Fall of the Rupee – Part II



Continuing from the last post, let’s see how the price of rupee is determined vis a vis dollar.

The market determines the price of a currency vis-à-vis another based on its demand and supply.  Some countries that permit exchange rate to be determined by the market do not impose any restriction on the amount of local currency to be exchanged for foreign currency. On the other hand, countries with a nonconvertible currency policy, fix the exchange rate by diktat. The Indian rupee is fully convertible on current account but there are restrictions on convertibility on capital account. This means that though foreign exchange for trade in goods and services is determined on the basis of market demand and supply, but the government has put in some restrictions on flow of different forms of capital in & out of the country.

Some of the probable causes of the rupee’s depreciation against dollar are –

Deficits in the trade of goods and services – India reported a trade deficit equivalent to $196 billion in October 2011 as compared with $104.4 billion in March 2011. The widening trade deficit poses downside risks to the weak Indian currency. Surpluses and deficits in trade of goods and services reflect the competitiveness of a nation’s economy and impact the value of currency. The decrease in growth of exports coupled with the increase in imports has contributed to a widening deficit in trade of goods and services.

Fiscal deficits – India has been running large fiscal deficits due to dwindling growth in tax revenues, rising subsidy bill and the government’s failure to raise funds through stake sale in state-run firms. The market usually reacts negatively to widening government budget deficits the impact is reflected in the fall in the value of rupee.

Capital flight – The government has attributed the depreciation in rupee to the withdrawal of funds from India by the Foreign Institutional Investors. A number of scandals, governance deficit, policy delays and slowdown of growth in India, have seen FII’s pull funds from India.

RBI has taken short term steps to stabilize rupee by reducing banks’ forex trading limits and curbing speculative activity resulting from exporters cancelling their earlier contracts and rebooking exports to take advantage of sliding rupee, thereby fuelling depreciation. To increase the supply of dollars, RBI may announce a scheme for overseas Indians to bring in their funds, or offer higher returns to NRI’s. RBI may also sell dollars to oil management companies to prevent spikes in demand for $ due to large imports. But there are limitations in selling dollars from capital reserves as India’s foreign exchange reserves are mainly created by purchase of dollars bought in by FIIs and may be needed if FIIs choose to exit.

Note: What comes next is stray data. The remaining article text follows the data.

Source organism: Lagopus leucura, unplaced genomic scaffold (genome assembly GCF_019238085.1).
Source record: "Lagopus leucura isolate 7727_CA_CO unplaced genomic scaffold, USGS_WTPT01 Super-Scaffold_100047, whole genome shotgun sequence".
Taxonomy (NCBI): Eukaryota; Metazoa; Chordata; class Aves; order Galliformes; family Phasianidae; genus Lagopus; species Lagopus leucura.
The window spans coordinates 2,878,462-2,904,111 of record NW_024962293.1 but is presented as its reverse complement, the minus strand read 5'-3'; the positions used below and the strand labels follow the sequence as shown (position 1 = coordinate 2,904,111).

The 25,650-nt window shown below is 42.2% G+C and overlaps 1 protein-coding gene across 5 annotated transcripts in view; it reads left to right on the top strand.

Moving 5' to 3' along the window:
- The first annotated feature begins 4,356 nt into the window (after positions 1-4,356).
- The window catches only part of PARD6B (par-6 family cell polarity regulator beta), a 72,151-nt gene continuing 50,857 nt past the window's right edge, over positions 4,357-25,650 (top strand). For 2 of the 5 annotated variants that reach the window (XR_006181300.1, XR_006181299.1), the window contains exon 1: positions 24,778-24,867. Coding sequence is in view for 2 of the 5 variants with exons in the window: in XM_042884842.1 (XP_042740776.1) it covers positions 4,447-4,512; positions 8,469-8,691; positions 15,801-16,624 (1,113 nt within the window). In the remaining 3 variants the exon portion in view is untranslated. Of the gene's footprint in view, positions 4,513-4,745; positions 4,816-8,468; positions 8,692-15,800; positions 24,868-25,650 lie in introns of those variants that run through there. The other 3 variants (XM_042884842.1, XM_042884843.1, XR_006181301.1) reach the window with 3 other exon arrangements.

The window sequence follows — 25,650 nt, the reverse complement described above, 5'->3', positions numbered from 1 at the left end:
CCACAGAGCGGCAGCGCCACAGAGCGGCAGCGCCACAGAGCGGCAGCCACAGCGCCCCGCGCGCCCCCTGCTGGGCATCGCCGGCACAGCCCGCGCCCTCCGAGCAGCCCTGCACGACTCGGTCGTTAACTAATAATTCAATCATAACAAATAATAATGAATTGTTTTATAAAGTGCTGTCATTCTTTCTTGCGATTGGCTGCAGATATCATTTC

While RBI might not introduce capital controls to prevent outflow of dollars from the country, as it is against India’s policy of moving towards full capital convertibility, but RBI may ease rates in future to bring in liquidity. This will boost the equity market & money will flow into the country as growth picks up.


Fall of the Rupee



The Indian rupee continues with its free fall against dollar having fallen up to 18% in Dec 2011 from its year’s high in July 2011. Rupee has been Asia’s worst performing currency this year.

The depreciation of rupee against dollar means that now it takes more rupees to buy a dollar; thus indicative of an increase in the demand of dollar. In absence of sufficient dollars to cater to the increased demand, there is supply-demand mismatch which causes the price of a dollar to rise against the Indian Rupee.

The impact of a depreciating currency varies across businesses. Export oriented industries such as IT services which earn revenues in $ and incur costs majorly in rupee gain from the fall in rupee. In contrast, the import oriented industries such as Oil Management Companies which import crude are negatively impacted due to fall in rupee as they end up paying much higher for the imports. Furthermore the Indian companies that have raised debts in foreign currency will have increased burden to service interest payments.

One way of reducing such losses is to hedge against currency movements. But since it is very difficult to forecast exchange rate, the risk due to sharp changes in currency rates are not completely mitigated . How much a company hedges and at what rates, is therefore based more on the risk appetite of a company rather than on the accuracy of forecasts.  Among the top 3 Indian IT firms, Infosys, is the biggest beneficiary of the current depreciation given that its hedging for $ receivables is lower than that of TCS & Wipro.


None the less, the sudden movement in exchange rates is discomforting for business as well as government. It becomes difficult for the government to meet its targets of fiscal deficit.

Left on the markets and the economy, exchange rate adjusts on its own and again settles to a value such that there is no arbitrage. Till the rate settles, changes in exchange rate will have large implications on the domestic prices, company’s profitability and government finances. But sometimes, these movements can be very steep and a sharp incessant fall can destabilise the economy and put government under pressure to intervene. Which is when, the Reserve Bank of India, central bank to the Government of India takes rescue measures by selling or buying dollars or other open market operations to improve dollar supplies and ease the fall of rupee.

%d bloggers like this: